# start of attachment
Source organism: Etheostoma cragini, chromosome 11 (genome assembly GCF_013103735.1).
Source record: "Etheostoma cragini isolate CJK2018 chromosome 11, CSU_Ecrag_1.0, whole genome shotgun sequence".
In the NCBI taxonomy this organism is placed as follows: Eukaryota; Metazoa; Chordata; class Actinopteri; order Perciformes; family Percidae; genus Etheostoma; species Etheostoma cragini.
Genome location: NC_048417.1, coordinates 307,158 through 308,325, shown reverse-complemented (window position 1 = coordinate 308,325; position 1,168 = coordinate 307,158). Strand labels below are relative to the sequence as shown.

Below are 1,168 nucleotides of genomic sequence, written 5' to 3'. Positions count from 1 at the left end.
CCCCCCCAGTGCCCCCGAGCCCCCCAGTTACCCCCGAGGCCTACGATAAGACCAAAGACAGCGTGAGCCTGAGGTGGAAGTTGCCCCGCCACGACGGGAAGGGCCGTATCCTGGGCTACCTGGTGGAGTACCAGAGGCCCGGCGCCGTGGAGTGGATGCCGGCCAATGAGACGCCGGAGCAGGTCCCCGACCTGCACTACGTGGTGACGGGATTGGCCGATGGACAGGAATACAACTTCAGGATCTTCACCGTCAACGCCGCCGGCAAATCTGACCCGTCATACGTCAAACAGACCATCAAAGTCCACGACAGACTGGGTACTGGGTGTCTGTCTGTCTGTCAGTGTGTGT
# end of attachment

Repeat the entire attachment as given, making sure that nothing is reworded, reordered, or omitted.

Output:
Source organism: Etheostoma cragini, chromosome 11 (genome assembly GCF_013103735.1).
Source record: "Etheostoma cragini isolate CJK2018 chromosome 11, CSU_Ecrag_1.0, whole genome shotgun sequence".
In the NCBI taxonomy this organism is placed as follows: Eukaryota; Metazoa; Chordata; class Actinopteri; order Perciformes; family Percidae; genus Etheostoma; species Etheostoma cragini.
Genome location: NC_048417.1, coordinates 307,158 through 308,325, shown reverse-complemented (window position 1 = coordinate 308,325; position 1,168 = coordinate 307,158). Strand labels below are relative to the sequence as shown.

Below are 1,168 nucleotides of genomic sequence, written 5' to 3'. Positions count from 1 at the left end.
CCCCCCCAGTGCCCCCGAGCCCCCCAGTTACCCCCGAGGCCTACGATAAGACCAAAGACAGCGTGAGCCTGAGGTGGAAGTTGCCCCGCCACGACGGGAAGGGCCGTATCCTGGGCTACCTGGTGGAGTACCAGAGGCCCGGCGCCGTGGAGTGGATGCCGGCCAATGAGACGCCGGAGCAGGTCCCCGACCTGCACTACGTGGTGACGGGATTGGCCGATGGACAGGAATACAACTTCAGGATCTTCACCGTCAACGCCGCCGGCAAATCTGACCCGTCATACGTCAAACAGACCATCAAAGTCCACGACAGACTGGGTACTGGGTGTCTGTCTGTCTGTCAGTGTGTGT